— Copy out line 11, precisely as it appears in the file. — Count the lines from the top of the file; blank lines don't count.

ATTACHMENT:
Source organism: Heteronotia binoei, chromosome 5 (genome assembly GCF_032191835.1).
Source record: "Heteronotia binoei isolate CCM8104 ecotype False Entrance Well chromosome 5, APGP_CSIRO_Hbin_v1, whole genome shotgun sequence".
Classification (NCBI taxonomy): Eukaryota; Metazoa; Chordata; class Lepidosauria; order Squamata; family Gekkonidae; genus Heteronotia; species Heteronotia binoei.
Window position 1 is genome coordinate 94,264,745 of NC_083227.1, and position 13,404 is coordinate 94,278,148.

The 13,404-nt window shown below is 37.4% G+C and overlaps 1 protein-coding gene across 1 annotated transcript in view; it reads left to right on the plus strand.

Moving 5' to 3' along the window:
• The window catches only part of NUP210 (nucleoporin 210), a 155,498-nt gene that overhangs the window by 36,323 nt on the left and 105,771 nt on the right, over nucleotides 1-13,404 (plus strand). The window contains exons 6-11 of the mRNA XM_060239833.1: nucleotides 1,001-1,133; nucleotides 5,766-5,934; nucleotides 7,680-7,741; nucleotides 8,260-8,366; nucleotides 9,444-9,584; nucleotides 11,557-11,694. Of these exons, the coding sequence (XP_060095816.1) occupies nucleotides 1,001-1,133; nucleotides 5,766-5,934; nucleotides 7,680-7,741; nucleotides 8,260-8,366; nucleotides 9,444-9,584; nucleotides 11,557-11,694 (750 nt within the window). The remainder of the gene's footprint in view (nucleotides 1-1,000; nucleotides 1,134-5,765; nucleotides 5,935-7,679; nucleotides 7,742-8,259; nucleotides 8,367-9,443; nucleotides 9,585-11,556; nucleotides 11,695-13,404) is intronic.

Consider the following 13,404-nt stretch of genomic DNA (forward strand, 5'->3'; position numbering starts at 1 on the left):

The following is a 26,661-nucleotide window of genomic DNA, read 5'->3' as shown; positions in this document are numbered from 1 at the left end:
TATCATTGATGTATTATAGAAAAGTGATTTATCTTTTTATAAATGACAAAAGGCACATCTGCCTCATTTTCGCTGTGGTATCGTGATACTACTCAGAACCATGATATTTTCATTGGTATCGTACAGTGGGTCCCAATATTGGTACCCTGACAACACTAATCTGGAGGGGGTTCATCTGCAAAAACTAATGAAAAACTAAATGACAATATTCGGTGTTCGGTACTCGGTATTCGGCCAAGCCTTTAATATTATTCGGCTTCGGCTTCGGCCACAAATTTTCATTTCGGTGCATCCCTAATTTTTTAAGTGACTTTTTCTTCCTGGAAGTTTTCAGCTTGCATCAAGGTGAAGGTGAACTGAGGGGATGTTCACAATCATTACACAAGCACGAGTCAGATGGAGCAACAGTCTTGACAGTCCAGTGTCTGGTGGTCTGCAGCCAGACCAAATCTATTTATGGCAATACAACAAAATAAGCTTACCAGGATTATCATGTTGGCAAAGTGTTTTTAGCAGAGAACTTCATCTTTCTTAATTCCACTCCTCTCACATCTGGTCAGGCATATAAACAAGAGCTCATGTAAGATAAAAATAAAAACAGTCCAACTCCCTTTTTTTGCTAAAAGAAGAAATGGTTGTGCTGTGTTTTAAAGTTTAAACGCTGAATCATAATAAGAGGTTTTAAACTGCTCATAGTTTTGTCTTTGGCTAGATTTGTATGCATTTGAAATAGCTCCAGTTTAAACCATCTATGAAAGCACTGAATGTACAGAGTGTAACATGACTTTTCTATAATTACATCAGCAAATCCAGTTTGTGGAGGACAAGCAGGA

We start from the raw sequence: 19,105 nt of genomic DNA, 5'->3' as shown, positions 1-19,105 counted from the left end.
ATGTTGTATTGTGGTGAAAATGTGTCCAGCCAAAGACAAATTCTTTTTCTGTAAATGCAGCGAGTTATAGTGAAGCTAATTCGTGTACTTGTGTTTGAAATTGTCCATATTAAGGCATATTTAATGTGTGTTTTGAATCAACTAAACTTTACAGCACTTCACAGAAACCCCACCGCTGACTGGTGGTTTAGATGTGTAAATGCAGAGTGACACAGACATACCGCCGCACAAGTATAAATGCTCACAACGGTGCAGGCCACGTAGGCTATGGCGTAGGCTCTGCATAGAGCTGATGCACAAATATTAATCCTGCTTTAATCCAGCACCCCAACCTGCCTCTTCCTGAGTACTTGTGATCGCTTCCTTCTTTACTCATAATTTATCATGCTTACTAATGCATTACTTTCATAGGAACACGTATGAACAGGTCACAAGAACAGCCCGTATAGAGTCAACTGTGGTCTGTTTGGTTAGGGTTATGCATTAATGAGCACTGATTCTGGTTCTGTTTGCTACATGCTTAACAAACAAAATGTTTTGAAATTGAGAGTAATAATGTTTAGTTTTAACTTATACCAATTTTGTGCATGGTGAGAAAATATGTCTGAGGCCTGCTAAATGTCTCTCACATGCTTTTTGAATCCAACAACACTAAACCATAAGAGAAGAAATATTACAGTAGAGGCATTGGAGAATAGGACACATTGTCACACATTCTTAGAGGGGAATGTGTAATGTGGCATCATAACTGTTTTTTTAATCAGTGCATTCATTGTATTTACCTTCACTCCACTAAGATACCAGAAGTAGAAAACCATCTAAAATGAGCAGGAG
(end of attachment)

We start from the raw sequence: 19,105 nt of genomic DNA, 5'->3' as shown, positions 1-19,105 counted from the left end.